Keller, another one of James Herbert's compelling one-name heroes, is the only survivor of a shocking plane crash. He mission to discover why and how he survived drives the book's narrative.
When the souls of the dead crash victims begin to interfere with the lives of those who live close to the crash sight, Herbert springs into action and delivers a classic tale of horror that is less hardcore but no less compelling than his previous The Fog.
In '81, five years after the book's publication, actor David Hemmings traveled to South Australia to direct a film version of The Survivor for producer Antony I. Ginnane.
Fortunately, it's not awful, but it's not a masterpiece, either.
Herbert's smart concept is not well exploited by screenwriter David Ambrose and David Hemmings' direction is plodding.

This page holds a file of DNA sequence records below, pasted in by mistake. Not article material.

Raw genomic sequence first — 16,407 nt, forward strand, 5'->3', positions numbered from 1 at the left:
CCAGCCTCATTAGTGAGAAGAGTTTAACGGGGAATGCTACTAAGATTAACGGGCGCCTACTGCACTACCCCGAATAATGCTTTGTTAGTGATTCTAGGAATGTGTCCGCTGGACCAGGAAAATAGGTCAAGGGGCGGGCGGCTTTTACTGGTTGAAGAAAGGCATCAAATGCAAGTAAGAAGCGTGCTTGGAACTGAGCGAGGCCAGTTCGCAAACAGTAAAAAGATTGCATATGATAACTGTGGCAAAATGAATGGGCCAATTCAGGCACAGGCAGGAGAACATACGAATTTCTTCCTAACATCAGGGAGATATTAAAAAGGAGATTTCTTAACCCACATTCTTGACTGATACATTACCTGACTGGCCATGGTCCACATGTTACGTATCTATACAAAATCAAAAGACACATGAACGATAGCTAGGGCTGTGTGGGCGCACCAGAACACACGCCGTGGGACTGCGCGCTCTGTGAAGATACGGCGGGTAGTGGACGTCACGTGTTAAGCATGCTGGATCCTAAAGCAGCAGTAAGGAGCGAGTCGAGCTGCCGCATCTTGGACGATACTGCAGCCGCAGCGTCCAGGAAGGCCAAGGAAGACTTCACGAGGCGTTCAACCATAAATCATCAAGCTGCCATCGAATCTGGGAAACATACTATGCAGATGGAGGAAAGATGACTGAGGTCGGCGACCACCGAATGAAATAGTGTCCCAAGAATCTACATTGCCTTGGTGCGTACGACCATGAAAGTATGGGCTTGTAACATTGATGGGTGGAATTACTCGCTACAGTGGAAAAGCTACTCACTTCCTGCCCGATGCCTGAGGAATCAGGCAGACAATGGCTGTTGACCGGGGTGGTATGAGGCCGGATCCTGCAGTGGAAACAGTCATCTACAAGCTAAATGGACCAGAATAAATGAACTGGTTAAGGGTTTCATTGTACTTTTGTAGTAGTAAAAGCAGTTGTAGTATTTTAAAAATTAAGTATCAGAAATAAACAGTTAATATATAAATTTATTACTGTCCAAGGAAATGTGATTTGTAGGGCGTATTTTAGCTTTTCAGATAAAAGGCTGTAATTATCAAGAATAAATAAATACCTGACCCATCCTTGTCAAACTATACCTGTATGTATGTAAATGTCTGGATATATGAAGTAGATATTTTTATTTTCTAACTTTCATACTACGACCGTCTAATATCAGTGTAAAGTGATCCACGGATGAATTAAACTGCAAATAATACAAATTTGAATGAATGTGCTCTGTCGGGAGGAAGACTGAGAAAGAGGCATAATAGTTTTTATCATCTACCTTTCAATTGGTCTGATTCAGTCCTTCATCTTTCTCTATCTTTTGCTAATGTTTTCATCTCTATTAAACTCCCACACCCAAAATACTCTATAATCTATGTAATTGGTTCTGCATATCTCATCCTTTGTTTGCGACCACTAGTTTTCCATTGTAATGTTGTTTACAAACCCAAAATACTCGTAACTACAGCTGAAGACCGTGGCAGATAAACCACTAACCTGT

Production values, however, are decent. The crash of the plane into a field is decently realized, and the music by the late Brian May is moody and rich.
It is the film's failure to embrace the material in a more enthusiastic way that ultimately derails its potential. It's as if Hemmings was uncomfortable delivering a horror film.
Herbert's novel, first published in '76, is a dark and remarkable classic of uneasy terror, and may have been an influence somewhat on the source novel of Peter Weir's Fearless ('93).
The little-seen film didn't hurt the novel's reputation.